Scotland grapple with Bangladesh’s leg-spin conundrum
SCOTLAND (92 News) – “Most of the spinners we’ve faced this summer haven’t really spun the ball much and they were getting a lot of turn out there.”
It’s easy to forget when speaking to Scotland’s captain Kathryn Bryce that she’s only 20 years old.
For a start, she’s far more comfortable with the media than someone her age has any right to be, her answers honed by years of being asked the same questions about what it’s like playing and captaining her sister.
Then there’s the fact that her international career already spans seven years, her debut having come as a 13-year-old. She’s had to grow up fast – it would be hard to survive as the first girl playing for your school’s boy’s first XI, or to handle the trials of a winters spent in Australia and the publicity that comes with training with a WBBL team without doing so.
But mostly, it’s because she possesses a cricketing wisdom far beyond her years, and an intimate knowledge and understanding of the game bestowed upon and attained by very few. To hear her succinctly analyse and summarise her side’s underpar batting performance against Thailand – “The ground was so wet, and with the wind going so much one way it became very hard to hit boundaries. We had to score off a few more balls early in the innings.” – and then to see her assessing that wind as she set her fields, moving fielders a few steps one way or the other as the gusts rose and settled, was to see a natural and gifted captain in action.
She was also the only batsman to truly get to grips with the challenges the conditions presented, taking her time, adjusting her approach, before eventually accelerating to an unbeaten 39. She helped Scotland recover from 24/3 to 97/7 a total which would prove match-winning and seal their passage to the semi-finals of the Women’s World T20 Qualifier.
Two teams will progress from the qualifier to the main event in the Caribbean in November, meaning Scotland and Bryce are just one win away from confirming their first-ever appearance at a top-level global event. “We’re all buzzing about that,” says Bryce. “It’s just so exciting. There’s lots to improve on, but it’s something we feel isn’t completely out of our reach.
To get there however, will require beating Bangladesh, something which might be the biggest test of Bryce’s skills as a captain and cricketer in her career thus far. Bangladesh, still riding high on the confidence of becoming the first team to knock India off the Asia Cup perch, are yet to lose more than three wickets in a game in this competition. Scotland meanwhile, have shown cracks, particularly with the bat – the two times they have batted first they have failed to pass 100.
But there is one aspect of the contest that looms over the rest: Bangladesh’s leg-spinners Rumana Ahmed and Fahima Khatun, and just how on earth anyone is supposed to play them. So great is the threat that they pose, and so key have they been to Bangladesh’s successes, that it’s possible that if Scotland can find a way past them, everything else might just fall into place.
In this tournament, they have been little short of rampant. In Bangladesh’s last two games they have taken a combined 12 wickets for 17 runs across 12 overs of nigh-on-unplayable leg-breaks and googlies, the apex coming in their side’s last group game against UAE, when a Fahima hattrick sparked a collapse of 6/0 in eight balls, Rumana only narrowly missing out on a hattrick of her own at the end of the stretch.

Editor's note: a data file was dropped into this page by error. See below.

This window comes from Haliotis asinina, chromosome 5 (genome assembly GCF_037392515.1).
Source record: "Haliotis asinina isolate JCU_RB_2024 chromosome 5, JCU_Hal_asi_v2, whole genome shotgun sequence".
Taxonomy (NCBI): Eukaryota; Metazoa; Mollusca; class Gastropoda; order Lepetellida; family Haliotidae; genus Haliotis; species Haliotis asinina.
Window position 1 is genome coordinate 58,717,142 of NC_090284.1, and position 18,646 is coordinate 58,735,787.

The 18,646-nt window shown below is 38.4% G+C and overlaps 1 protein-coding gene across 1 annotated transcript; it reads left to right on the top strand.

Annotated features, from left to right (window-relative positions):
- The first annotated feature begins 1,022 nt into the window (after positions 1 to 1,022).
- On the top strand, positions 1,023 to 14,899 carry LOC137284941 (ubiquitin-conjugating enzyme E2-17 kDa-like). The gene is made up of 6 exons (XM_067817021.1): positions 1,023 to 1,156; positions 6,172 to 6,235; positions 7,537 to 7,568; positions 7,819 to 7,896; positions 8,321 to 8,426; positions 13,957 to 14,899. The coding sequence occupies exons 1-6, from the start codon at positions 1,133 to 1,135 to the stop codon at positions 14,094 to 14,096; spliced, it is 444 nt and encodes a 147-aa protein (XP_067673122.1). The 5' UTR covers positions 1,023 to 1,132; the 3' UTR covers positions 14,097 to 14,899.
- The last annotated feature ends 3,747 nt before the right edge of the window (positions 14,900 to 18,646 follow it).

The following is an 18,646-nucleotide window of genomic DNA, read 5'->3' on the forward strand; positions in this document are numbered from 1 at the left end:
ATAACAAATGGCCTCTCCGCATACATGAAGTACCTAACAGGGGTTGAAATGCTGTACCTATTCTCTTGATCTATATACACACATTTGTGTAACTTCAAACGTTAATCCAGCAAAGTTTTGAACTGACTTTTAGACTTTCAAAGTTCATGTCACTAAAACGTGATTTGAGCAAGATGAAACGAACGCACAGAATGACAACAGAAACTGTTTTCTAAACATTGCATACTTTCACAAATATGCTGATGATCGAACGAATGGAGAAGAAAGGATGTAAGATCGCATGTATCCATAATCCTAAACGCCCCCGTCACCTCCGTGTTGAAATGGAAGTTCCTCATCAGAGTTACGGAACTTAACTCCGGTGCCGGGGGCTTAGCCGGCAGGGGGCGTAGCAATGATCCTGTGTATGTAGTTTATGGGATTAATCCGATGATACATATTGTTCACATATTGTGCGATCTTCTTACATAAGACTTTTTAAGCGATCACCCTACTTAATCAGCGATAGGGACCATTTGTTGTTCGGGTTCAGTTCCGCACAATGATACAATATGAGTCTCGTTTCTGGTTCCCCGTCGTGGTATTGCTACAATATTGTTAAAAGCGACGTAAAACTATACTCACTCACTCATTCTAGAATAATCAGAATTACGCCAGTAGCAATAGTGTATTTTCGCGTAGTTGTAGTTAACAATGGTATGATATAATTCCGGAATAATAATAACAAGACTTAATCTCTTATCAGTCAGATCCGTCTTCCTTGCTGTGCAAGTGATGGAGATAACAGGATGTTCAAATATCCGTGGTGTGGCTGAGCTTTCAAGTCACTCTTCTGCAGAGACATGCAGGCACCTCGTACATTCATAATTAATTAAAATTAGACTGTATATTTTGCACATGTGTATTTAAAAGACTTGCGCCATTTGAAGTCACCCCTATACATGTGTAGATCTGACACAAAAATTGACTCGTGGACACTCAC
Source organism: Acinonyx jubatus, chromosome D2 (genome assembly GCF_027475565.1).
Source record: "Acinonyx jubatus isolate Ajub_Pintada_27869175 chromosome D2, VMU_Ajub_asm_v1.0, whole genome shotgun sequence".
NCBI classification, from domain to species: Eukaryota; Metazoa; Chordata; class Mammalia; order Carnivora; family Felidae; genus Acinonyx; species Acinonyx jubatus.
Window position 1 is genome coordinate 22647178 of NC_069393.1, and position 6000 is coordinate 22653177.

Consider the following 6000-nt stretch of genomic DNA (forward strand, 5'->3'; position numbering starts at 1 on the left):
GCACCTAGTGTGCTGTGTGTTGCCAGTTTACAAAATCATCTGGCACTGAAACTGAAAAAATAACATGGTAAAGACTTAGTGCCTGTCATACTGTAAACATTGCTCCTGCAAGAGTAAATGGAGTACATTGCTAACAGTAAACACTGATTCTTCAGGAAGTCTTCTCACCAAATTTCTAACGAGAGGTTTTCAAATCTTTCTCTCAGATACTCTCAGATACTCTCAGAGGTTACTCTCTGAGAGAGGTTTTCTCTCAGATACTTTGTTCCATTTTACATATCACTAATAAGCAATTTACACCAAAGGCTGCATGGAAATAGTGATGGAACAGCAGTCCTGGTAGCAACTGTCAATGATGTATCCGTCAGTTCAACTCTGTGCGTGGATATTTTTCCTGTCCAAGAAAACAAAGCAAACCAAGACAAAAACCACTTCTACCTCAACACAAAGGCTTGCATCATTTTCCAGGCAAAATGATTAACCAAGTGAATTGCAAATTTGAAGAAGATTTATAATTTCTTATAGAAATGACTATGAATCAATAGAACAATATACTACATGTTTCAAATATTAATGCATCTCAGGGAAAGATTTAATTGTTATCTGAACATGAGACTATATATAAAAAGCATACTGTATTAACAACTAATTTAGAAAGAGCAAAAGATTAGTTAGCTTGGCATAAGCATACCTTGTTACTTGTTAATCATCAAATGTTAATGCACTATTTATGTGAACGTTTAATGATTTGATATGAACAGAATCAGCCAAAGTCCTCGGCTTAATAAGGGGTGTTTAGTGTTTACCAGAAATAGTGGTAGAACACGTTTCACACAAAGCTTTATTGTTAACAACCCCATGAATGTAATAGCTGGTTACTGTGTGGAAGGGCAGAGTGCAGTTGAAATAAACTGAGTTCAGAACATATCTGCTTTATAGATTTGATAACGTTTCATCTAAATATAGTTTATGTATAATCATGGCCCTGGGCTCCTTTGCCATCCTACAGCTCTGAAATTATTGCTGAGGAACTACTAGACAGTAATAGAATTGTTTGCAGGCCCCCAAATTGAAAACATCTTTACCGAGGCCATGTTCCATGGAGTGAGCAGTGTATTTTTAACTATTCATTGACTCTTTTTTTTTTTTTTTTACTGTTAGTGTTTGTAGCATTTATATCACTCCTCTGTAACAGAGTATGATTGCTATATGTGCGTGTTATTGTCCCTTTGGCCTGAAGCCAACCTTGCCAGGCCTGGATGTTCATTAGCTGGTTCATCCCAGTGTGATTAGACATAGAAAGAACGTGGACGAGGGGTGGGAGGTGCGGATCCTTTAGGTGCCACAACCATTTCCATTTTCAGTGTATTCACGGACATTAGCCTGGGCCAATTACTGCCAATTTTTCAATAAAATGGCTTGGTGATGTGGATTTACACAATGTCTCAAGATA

They have form against Scotland too, with the pair having taken a combined 5/9 against them in a warm-up game for this competition as the Wildcats slipped dramatically from 35/1 to 47 all out.
Scotland’s challenge is compounded by the fact that though they both share a bowling style, Fahima and Rumana pose different questions to a batting side. “We have plans and we have had success which is great,” says Rumana. “We are both bowling leg-spin but our thinking and our field set is a little bit different. My bowling is a bit slower than her, she’s quicker through the air.”
“[Fahima] is always improving. On our tour to Ireland she did well and she has continued. Her approach is good and her accuracy and consistency is good. Everything is perfect! I’m so happy because leg-spinners are a very good strength in any team, and we have two leg-spinners. I’m very confident [for the game against Scotland].”
So how do Scotland go about combatting a duo that no team has been able to tame so far? As galling as that warm-up experience was, it offered Bryce some clues as to what the particular dangers they pose are.
“From now we start thinking about it,” says Bryce. “It’s always been in the back of our minds but we were trying not to look too far ahead – I think sometimes in these competitions if you look too far ahead you forget to play the game that you’ve got in front of you.
Her approach is good and her accuracy and consistency is good. Everything is perfect!
“I think most of the spinners we’ve faced this summer haven’t really spun the ball much and they were getting a lot of turn out there. We didn’t adapt our plans quickly enough, so hopefully that’s something we can improve on going into the game.
“In general we knew what it was going to do. We knew a couple of them have got the googly that goes straight on so that wasn’t the issue. It was more the spin in general and not really adapting to that.”
It meant the day between the final set of group games and the semi-final became vital – less a chance to rest than an opportunity to try and figure out a way to cope with the ball that turns square. “We’ll be doing a lot of work. The sweep will be a massive option, and then just going in and having real confidence. And then if it’s not turning, we’ll have to be ready for that as well!”
The prize at stake is huge, and the challenge for the Wildcats clear. Now it’s over to Bryce and co. to find a solution. It will be fascinating to see them try.